Scientist’s research affirms parting of the Red Sea
By Anna Maria-Basquez
From his office in Boulder, scientist Carl Drews, having never been there, can—with Google Earth Pro imaging on his computer—pinpoint the location his research points to as the new theorized location of the Biblical miracle of the Crossing of the Red Sea.
The technology can zoom in on the place in Egypt where Moses and the Israelites escaped death when waters parted, according to the Book of Exodus. His virtual “pushpin” comes back with images of what is now predominately agricultural land, with orchards, irrigation canals and grape fields indicating vineyards.
It is in the Eastern Nile Delta, between Pelusium and Qantara, and 75 miles north of the most popular theorized place in Egypt, which has been the Suez Canal. And it’s travelable by foot.
“One of the places right in the middle of the crossing shows what looks like a hotel and some type of building,” said Drews, a member of Epiphany Anglican Fellowship in Boulder, a congregation under the umbrella of the Anglican Mission of the Americas out of Rwanda. “It would be fun to knock on their door and to say in Arabic, ‘Do you know that Moses walked right by here.’ It would probably elicit a form of disbelief. But perhaps people would say, ‘Well, maybe…’”
His own research elicited all but disbelief. In fact, it made the miracle ever more real, said the researcher who claimed to have always been enchanted by the miracle in the Book of Exodus.
“For anyone who always believed this happened, somehow it’s still a thrill to see it supported by scientific finding,” Drews said.
Drews, of Gunbarrel, took up the Crossing of the Red Sea for his master’s thesis for his degree in oceanic and atmospheric sciences at the University of Colorado at Boulder, receiving national attention this year that included a segment by ABC News anchor Diane Sawyer.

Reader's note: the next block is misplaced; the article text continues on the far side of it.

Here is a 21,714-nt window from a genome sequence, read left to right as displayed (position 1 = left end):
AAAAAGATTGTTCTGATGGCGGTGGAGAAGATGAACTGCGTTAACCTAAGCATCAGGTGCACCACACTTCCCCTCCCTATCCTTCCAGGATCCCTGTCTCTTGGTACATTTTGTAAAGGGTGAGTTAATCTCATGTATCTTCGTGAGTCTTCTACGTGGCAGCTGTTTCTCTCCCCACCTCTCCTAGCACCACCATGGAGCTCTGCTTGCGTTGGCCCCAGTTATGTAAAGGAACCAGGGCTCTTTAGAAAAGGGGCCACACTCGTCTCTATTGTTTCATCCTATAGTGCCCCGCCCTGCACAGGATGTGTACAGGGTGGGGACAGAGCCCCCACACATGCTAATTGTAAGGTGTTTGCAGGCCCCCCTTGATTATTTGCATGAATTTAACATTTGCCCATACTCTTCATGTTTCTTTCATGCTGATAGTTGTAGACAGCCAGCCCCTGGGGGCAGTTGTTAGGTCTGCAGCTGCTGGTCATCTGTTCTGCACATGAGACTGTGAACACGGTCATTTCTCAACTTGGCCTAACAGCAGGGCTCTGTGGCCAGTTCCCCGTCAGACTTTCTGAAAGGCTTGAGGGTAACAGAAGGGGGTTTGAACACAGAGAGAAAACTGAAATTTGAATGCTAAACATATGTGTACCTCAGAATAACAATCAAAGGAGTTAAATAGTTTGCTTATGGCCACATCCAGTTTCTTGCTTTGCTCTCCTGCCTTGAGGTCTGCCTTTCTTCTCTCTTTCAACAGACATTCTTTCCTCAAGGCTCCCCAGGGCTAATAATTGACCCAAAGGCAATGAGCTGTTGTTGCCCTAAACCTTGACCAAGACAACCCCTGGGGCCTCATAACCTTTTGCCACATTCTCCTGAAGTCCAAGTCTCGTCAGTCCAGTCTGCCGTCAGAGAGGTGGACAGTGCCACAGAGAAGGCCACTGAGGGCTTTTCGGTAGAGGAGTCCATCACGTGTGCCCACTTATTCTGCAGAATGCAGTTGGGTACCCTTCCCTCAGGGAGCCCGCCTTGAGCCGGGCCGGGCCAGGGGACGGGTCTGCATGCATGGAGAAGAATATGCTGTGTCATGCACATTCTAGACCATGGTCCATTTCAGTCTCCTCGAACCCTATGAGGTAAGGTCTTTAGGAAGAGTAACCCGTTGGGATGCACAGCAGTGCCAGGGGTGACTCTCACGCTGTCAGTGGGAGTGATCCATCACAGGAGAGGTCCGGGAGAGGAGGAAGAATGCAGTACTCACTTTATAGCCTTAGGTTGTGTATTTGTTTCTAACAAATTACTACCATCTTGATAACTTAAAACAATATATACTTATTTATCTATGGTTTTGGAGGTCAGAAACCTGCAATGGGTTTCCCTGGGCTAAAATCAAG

However, much of the attention reported that Drews’ research into the biblical miracle “explained” the phenomena of the parting of the Red Sea. That’s a statement the Boulder software engineer with the National Center for Atmospheric Research said he isn’t comfortable with.
“The science can only look at the physical aspects of it,” said Drews. “’Explanation’ means somehow God didn’t do it and I don’t like those connotations. I think my research further affirms it happened. I think it supports the account.”
The study was part of a project into the impact of winds on water depths, including the extent to which Pacific Ocean typhoons can drive storm surges, according to the University Corporation for Atmospheric Research (UCAR).
“By pinpointing a possible site south of the Mediterranean Sea for the crossing, the study also could be of benefit to experts seeking to research whether such an event ever took place,” UCAR said in a statement. “Archaeologists and Egyptologists have found little direct evidence to substantiate many of the events described in Exodus.”
Drews and CU oceanographer Weiqing Han analyzed archaeological records, satellite measurements and current-day maps to estimate the water-flow and depth that could have existed 3,000 years ago. They then used an ocean computer model to simulate the impact of an overnight wind at that site.
The results were that a wind of 63 miles an hour, lasting for 12 hours, would have pushed back waters estimated to be 6 feet deep. That would have exposed mud flats for four hours, creating a dry passage about 2 to 2.5 miles long and 3 miles wide. As soon as the wind stopped, the waters would come rushing back, UCAR said in a statement…
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